The maximum contact pressure determined based on the sum for the permanent deformation amount of a bearing ring and a rolling element of a rolling bearing (0.0001 times of the diameter of rolling element) is 3.92 GPa (400 kgf/mm2). They are used actually in a state where 2.94 GPz (300 kgf/mm2) of stresses are loaded repetitively (refer, for example, to Japanese Published Unexamined Patent Application No. 61372/1996).

Application of this invention excellent in the super long life fatigue characteristics to machine parts loaded with such large stresses repetitively is effective for the improvement of the fatigue life and the improvement of the reliability of the machine part.

The fracture surface of the test specimen fractured in the fatigue test was observed by a scanning electron microscope (JSM-T 220A, manufactured by Nippon Electron Co. Ltd.), to examine the dimension of a non-metallic inclusion which is the starting point of fracture ({square root over ( )}area), and the dimension of a portion of the sum for the non-metallic inclusion and the ODA at the periphery thereof ({square root over ( )}area′). Then, the value: ({square root over ( )}area′)/({square root over ( )}area) was determined.

That is, projection areas of the non-metallic inclusion and the ODA were determined by utilizing the difference of contrast (refer to FIG. 1) from two-dimensional scan images of SEM, and the value: ({square root over ( )}area′)/({square root over ( )}area) was calculated.

The results are shown in Tables 1 and 2. Each table shows, species of steels for test specimens, content of hydrogen, hardness Hv, repetitive stresses loaded in the fatigue test, repetitive number of cycles until fracture in the fatigue test, dimension of non-metallic inclusion ({square root over ( )}area) by SEM observation, and value: ({square root over ( )}area′)/({square root over ( )}area) (dimension ratio), successively from the left of the table.

Further, all of the test specimens in examples were applied with VQ heat treatment, the test specimens of Comparative Examples 1-4 were applied with VQ heat treatment, and for the rest of the examples, QT heat treatment was applied.

TABLE 1
Hydrogen amount Hardness Stress Number of Dimension of Dimensional
Steel species ppm Hv MPa Repetition inclusion1) ratio2)
Example 1 SCM435 0.01 561 702 5.83 × 106 35.4 1.21
Example 2 SCM435 0.01 561 600 1.43 × 107 55.6 1.18
Example 3 SCM435 0.01 561 540 4.80 × 108 22.3 1.39
Example 4 SCM435 0.01 561 640 5.30 × 107 22.3 1.39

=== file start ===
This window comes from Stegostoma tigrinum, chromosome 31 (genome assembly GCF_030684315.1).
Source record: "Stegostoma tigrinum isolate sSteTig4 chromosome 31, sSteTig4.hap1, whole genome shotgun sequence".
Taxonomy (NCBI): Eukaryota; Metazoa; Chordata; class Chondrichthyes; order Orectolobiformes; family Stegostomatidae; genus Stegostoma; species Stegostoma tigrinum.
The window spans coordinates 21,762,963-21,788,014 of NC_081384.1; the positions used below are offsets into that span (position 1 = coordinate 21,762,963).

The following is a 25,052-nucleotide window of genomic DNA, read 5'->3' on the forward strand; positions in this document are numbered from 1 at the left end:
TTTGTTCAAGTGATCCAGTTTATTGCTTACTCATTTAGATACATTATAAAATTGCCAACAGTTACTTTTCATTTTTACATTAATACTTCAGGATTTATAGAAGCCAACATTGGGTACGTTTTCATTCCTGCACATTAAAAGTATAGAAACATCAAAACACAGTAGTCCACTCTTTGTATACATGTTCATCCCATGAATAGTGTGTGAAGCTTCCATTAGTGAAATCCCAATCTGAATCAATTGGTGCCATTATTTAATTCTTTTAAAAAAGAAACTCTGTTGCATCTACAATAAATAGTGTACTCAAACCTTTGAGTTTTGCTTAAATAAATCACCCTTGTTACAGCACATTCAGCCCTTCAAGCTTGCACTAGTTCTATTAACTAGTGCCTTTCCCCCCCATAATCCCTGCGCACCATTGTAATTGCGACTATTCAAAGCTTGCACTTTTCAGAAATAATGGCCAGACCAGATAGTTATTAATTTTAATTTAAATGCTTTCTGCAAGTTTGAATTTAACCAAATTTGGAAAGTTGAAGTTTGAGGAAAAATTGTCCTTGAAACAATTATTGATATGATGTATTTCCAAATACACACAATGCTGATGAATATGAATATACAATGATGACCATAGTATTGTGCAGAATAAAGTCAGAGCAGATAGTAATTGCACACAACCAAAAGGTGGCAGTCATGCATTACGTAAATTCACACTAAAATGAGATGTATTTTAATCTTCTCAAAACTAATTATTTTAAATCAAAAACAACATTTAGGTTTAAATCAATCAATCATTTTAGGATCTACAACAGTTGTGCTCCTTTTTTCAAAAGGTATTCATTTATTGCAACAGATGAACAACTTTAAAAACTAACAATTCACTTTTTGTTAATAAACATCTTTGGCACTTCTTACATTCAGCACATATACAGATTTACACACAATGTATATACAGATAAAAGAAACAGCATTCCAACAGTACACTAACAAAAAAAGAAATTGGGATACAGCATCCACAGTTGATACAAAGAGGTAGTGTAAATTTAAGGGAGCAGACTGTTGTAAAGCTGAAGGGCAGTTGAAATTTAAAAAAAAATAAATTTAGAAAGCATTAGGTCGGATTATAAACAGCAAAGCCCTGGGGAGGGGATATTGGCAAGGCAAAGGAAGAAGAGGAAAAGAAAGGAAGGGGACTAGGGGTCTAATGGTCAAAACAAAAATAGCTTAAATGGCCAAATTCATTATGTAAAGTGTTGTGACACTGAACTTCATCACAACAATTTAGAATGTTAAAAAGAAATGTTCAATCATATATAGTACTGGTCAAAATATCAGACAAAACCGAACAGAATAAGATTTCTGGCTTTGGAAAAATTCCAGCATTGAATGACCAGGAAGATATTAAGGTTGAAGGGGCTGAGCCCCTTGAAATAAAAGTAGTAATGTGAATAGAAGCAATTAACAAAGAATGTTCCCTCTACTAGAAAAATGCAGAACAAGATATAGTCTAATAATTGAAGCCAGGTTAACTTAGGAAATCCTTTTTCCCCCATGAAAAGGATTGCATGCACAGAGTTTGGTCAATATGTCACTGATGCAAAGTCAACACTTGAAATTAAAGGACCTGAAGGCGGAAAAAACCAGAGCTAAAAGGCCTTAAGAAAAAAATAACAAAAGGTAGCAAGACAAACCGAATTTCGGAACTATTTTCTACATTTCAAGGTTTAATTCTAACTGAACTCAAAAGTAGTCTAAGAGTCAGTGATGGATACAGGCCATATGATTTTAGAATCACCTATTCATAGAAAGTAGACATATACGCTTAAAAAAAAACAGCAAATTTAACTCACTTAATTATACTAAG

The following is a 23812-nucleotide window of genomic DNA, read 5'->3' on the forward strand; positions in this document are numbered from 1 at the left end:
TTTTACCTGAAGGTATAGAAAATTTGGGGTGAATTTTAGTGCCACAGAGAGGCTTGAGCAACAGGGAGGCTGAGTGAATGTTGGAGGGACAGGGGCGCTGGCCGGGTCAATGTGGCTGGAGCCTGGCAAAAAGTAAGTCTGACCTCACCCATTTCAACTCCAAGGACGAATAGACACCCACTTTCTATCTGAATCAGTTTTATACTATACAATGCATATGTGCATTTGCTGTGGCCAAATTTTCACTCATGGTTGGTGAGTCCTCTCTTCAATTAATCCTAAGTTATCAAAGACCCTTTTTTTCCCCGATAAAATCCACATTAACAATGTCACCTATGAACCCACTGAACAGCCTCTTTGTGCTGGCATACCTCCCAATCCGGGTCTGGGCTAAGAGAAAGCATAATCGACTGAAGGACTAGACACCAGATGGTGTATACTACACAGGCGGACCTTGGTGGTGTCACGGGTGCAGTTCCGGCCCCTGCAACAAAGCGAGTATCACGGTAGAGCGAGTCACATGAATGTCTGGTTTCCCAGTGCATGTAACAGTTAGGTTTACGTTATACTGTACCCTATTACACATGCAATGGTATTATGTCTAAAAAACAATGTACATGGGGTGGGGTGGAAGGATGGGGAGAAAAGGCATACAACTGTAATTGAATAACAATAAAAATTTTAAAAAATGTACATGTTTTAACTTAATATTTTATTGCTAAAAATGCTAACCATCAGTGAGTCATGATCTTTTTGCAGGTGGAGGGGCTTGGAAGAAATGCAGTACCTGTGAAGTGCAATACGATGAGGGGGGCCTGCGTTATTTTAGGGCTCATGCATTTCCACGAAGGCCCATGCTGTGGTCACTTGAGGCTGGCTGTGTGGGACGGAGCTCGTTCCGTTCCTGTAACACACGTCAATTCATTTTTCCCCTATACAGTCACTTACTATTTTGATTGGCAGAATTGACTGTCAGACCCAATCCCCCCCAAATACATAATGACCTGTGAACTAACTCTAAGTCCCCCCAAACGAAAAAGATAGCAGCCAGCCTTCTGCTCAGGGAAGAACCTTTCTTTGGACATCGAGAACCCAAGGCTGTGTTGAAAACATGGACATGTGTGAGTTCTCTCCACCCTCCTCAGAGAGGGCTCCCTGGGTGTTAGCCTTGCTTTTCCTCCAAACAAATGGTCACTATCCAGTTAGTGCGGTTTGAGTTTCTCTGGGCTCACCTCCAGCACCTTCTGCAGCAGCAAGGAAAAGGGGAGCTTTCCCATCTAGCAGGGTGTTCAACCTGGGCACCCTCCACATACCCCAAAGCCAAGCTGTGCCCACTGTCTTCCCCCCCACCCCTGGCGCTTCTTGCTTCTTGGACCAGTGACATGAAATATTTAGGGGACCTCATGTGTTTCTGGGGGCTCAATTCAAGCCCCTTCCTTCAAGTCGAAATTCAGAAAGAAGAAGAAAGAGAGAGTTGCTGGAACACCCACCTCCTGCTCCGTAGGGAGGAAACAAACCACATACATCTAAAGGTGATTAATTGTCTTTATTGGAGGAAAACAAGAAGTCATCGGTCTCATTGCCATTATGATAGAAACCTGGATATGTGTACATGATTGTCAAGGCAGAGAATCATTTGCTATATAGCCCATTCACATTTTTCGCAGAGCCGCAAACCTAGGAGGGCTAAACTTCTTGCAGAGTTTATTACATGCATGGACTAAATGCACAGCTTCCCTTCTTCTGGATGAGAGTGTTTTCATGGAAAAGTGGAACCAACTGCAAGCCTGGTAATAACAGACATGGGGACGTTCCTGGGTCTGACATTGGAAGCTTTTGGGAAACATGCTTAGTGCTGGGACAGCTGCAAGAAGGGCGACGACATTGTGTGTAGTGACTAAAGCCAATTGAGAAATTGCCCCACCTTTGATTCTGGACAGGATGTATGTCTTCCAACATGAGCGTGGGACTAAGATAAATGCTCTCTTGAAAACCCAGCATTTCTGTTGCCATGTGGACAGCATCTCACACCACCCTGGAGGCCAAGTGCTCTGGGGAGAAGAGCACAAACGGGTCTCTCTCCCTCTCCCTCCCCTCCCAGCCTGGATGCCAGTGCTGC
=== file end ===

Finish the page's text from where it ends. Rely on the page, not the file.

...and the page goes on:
Example 5 SCR420 0.04 450 710 1.02 × 106 29.6 1.12
Example 6 SCR420 0.04 450 600 8.84 × 107 24.0 1.52
Example 7 SCR420 0.04 450 540 9.01 × 107 18.7 1.33
Comp. Example 1 SUJ2 0.07 700 855 2.38 × 105 82.0 1.02
Comp. Example 2 SUJ2 0.07 700 857 3.25 × 106 23.4 1.78
Comp. Example 3 SUJ2 0.07 700 819 5.23 × 106 44.3 1.40
Comp. Example 4 SUJ2 0.07 700 799 4.55 × 107 23.9 2.05
1){square root over (a)}rea (unit: μm)
2)({square root over (a)}rea′)/({square root over (a)}rea)

TABLE 2
Hydrogen amount Hardness Stress Number of Dimension of Dimensional
Steel species ppm Hv MPa Repetition inclusion1) ratio2)
Comp. Example 5 SUJ2 0.8 700 884 4.50 × 105 72.3 1.22
Comp. Example 6 SUJ2 0.8 700 853 6.98 × 106 23.7 2.15
Comp. Example 7 SUJ2 0.8 700 831 2.65 × 107 21.3 2.20
Comp. Example 8 SUJ2 0.8 700 763 4.41 × 107 32.3 2.48
Comp. Example 9 SUJ2 0.8 700 840 5.40 × 107 18.0 2.70
Comp. Example 10 SCM435 0.8 561 821 1.11 × 106 22.2 1.37
Comp. Example 11 SCM435 0.8 561 781 6.54 × 106 18.7 1.78
Comp. Example 12 SCM435 0.8 561 641 3.44 × 107 20.4 2.40
Comp. Example 13 SCM435 0.8 561 601 4.39 × 107 21.0 2.25
Comp. Example 14 SCM435 0.8 561 510 9.70 × 107 19.0 2.43
Comp. Example 15 SCR420 0.2 450 800 2.93 × 106 20.8 1.55
Comp. Example 16 SCR420 0.2 450 740 3.90 × 107 19.4 2.10
Comp. Example 17 SCR420 0.2 450 550 9.80 × 107 19.8 2.40
1){square root over (a)}rea (unit: μm)
2)({square root over (a)}rea′)/({square root over (a)}rea)

Then, among the results described above, FIG. 3 shows a graph taking the value: ({square root over ( )}area′)/({square root over ( )}area) on the ordinate and the repetitive number on the abscissa.

As a result, it can be seen that, in the examples with the hydrogen content of 0.04 ppm or less, the dimension of the ODA is small (that is, the value: ({square root over ( )}area′)/({square root over ( )}area) is as small as 2.05 or less) even when the number of repetition N exceeds 107 cycles and, the fatigue cracks due to hydrogen around the inclusion as the center less develop. On the other hand, in comparative examples with the hydrogen content in excess of 0.04 ppm, the value ({square root over ( )}area′)/({square root over ( )}area) exceeds 2.05 when the repetition number N exceeds 107 cycles and it can be seen that the ODA increases by the development of fatigue cracks.

Since the fatigue strength is lower as the inclusion (defect) as the fracture starting point is larger, it is desirable that the dimension of the defect as the fracture starting point is smaller in order to attain the excellent super long life fatigue characteristic. As described above, when the hydrogen content is restricted to 0.04 ppm or less, since extension of the defect due to hydrogen is small (since the ODA less extends by the development of fatigue cracks), excellent super long life fatigue characteristic can be provided to the steel material.

Then, the hardness for each test specimen (carbon content) is noted and the result of the study on the relation with the super long life fatigue characteristic is to be described.

For the steel material of the test specimens, SUJ2 (carbon content: 0.97%), SCM435 (carbon content: 0.35%), SCR420 (carbon content: 0.2%) and SCM415 (carbon content: 0.15%) were used and the test specimens each of the shape and the dimension shown in FIG. 2 were manufactured.